In a perfect world, sophisticated ladies and gentlemen easily digest the most complicated wine list with, at most, the briefest discussion with their server. We don’t live on that alien planet, especially when it comes to restaurant wine selections.
But what is the alternative? Wine lists filled as far as the eye can see with chardonnays and cabernets from expected winemakers from easy-to-pronounce wine regions?
That is not the answer either.
Many restaurant wine directors go to great lengths cobbling together wine offerings made from nearly forgotten varieties found in surprising locations. This amazes and amuses wine geeks (myself included). Mostly, however, these lists depress and distress the other 99 percent of restaurant patrons, who want to order a wine simply and get on with their meal.
A deftly crafted wine list surely can set a restaurant apart. When a sommelier unleashes such a list, it comes with the responsibility of thoroughly training the service staff. With the exception of the busboy, everyone on the payroll who works in the dining room must be able to earnestly and honestly answer fundamental questions about the wines offered. Otherwise, a dense, voluminous wine list is merely a merit badge for an overinflated ego.
Putting a thoughtful wine list together is no small task; but it pales in comparison to getting information across to the servers on the front line. And it’s not just the facts. The spirit in which the information is conveyed is perhaps more important. If you have servers sophomorically lording their education over their guests, that’s just being smug…and it is a direct reflection of the wine director/educator.This was just the point that Ryan Turner of Muss & Turner’s and The Local Three recently made to his staff. In a memo that’s no longer confidential, he said, in part:
“When we use [our passion for wine] as a toll booth instead of a bridge, we jeopardize our trust with others and our viability as a business. Trying to establish significance over another via the knowledge of fermented grape juice or a type of pasta is ridiculous and warrants the justified resentment it breeds.”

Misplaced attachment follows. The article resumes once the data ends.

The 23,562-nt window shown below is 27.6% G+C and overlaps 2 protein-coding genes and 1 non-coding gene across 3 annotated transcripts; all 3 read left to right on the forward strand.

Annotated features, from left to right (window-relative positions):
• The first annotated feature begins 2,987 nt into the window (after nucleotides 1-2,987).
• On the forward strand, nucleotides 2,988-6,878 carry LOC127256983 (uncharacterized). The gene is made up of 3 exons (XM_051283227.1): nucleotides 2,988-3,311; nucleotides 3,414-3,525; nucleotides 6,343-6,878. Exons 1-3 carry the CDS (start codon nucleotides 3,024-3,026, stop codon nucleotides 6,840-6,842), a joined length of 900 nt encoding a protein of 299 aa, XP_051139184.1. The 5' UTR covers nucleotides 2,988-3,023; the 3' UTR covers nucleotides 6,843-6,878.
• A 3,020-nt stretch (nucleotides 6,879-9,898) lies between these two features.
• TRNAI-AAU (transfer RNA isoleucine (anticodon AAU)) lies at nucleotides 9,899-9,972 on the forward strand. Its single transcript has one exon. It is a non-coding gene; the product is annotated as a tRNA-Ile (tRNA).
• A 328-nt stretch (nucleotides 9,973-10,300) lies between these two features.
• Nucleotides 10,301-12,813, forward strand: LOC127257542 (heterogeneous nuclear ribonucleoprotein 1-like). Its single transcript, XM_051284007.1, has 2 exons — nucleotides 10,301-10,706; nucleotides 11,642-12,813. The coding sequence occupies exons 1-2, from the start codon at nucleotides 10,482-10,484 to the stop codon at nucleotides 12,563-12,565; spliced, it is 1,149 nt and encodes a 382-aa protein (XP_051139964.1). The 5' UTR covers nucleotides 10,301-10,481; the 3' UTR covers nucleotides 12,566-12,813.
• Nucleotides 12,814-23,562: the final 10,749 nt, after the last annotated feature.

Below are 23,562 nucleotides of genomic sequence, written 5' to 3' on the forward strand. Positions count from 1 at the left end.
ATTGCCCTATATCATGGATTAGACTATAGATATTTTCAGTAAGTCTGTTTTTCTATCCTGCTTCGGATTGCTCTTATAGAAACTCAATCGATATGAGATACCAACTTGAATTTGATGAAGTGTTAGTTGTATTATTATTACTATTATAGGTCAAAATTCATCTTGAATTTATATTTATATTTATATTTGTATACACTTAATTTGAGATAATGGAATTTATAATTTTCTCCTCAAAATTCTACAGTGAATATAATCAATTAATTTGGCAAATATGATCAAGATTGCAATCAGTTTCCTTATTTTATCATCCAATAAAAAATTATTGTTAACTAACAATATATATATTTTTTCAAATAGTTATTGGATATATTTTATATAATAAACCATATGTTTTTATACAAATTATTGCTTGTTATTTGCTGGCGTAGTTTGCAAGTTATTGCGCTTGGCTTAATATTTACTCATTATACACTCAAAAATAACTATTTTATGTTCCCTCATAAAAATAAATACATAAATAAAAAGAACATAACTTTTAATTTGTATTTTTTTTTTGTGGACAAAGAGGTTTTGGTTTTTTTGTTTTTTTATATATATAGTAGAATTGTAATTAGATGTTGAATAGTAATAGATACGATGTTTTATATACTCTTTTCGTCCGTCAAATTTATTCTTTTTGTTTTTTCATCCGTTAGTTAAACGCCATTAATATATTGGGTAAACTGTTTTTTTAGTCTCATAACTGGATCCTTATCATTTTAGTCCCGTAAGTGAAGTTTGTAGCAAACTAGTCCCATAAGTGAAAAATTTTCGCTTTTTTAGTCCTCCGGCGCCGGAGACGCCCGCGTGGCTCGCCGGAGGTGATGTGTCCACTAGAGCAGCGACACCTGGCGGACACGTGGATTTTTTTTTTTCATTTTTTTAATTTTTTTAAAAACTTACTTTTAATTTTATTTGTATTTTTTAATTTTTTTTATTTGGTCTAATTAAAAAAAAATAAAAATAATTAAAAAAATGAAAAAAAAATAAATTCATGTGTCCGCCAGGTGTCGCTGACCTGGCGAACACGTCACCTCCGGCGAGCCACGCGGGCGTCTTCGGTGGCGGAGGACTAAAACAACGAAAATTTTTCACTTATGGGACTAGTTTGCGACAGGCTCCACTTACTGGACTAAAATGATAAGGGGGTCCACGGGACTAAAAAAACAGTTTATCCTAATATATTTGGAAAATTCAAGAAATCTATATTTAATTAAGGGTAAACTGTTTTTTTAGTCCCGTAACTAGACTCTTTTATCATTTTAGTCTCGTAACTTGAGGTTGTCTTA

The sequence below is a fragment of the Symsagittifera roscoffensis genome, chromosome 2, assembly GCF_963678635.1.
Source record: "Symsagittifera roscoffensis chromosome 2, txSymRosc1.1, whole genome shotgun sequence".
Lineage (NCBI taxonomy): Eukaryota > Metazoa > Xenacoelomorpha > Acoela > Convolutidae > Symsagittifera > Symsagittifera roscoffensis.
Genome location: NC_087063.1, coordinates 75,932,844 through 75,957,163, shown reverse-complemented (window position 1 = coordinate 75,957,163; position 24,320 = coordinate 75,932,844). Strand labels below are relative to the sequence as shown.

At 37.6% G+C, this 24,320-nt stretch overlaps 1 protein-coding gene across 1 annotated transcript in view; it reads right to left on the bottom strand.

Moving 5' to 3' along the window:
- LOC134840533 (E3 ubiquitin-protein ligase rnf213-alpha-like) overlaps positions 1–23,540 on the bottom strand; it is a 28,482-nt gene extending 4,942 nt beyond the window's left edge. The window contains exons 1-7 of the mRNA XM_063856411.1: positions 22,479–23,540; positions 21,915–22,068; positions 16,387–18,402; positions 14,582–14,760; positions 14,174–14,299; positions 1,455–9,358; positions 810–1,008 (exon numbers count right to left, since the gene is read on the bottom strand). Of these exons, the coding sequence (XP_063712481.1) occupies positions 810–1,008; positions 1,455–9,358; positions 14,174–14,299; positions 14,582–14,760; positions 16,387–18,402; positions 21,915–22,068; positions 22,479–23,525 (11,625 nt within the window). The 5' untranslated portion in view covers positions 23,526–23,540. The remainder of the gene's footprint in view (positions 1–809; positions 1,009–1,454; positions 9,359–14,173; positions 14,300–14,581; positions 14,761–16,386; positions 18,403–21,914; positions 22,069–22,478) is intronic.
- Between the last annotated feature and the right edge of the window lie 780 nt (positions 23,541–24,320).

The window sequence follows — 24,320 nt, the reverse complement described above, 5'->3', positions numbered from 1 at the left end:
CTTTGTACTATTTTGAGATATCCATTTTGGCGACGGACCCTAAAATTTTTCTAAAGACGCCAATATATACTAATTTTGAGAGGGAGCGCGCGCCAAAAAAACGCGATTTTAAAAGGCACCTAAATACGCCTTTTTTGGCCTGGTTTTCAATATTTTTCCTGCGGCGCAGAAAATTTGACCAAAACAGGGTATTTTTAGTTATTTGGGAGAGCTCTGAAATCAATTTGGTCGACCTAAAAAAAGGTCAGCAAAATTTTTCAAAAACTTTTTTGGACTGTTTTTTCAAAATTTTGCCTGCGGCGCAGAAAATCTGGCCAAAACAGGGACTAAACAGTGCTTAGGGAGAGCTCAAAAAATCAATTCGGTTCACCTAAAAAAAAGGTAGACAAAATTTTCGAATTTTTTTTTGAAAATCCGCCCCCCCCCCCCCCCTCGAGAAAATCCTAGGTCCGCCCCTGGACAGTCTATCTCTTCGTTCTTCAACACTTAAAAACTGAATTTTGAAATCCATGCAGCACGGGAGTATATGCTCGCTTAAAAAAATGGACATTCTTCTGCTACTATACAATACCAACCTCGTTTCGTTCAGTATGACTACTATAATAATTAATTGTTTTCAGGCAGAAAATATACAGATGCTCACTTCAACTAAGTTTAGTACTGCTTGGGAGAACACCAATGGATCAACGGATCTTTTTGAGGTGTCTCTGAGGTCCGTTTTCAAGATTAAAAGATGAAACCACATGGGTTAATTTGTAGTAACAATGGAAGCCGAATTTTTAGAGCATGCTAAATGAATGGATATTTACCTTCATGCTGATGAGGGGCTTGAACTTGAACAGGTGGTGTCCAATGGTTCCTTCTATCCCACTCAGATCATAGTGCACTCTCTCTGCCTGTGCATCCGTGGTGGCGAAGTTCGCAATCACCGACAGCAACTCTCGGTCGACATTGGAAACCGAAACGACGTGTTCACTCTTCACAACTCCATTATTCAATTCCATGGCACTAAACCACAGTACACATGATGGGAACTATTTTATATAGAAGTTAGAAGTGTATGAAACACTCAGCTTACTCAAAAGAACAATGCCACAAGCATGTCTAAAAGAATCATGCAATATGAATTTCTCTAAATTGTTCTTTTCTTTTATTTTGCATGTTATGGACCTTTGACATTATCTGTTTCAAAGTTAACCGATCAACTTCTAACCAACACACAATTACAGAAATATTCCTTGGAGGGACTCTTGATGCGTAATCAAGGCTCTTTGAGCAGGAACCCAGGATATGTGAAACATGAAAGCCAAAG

And that comes from a guy who has the Itsasmendi, Hondarrabi Zuri, Bizkaiko Txakolina on his list. (It’s crisp white wine from Spain’s Basque region.) An eclectic list? You bettcha. Would the average diner be able easily navigate the wine list (or the beer list for that matter)? Let’s just say there are scant few (and no run-of-the-mill) chardonnays on Turner’s list.
What you will find at Local Three and a number of other Atlanta restaurants with way-out or imposingly long lists (Iberian Pig, Kyma, 246, Aria and Canoe come to mind) are capable servers who put guests at ease. These servers ratchet down the intimidation because they themselves are comfortable on the topic of wine. So if a guest desires to know more about old-vine verdejos from Rueda, Spain, (or just wants an inexpensive pinot grigio from anywhere), well-trained servers deliver without pretense. Unfortunately, too many restaurants dare to compose the wine list equivalent of Beethoven’s Ninth Symphony, but employ only air guitarists to pour the wine.
As my colleague Eric Asimov of the New York Times ended his recent column on esoteric wine lists (and I will, too, as I can’t put any better): “The enemy isn’t obscure wines or challenging lists. It’s fear of wine.”
Gil Kulers is a certified wine educator and a consultant for a metro-Atlanta wine shop. You can reach him at firstname.lastname@example.org.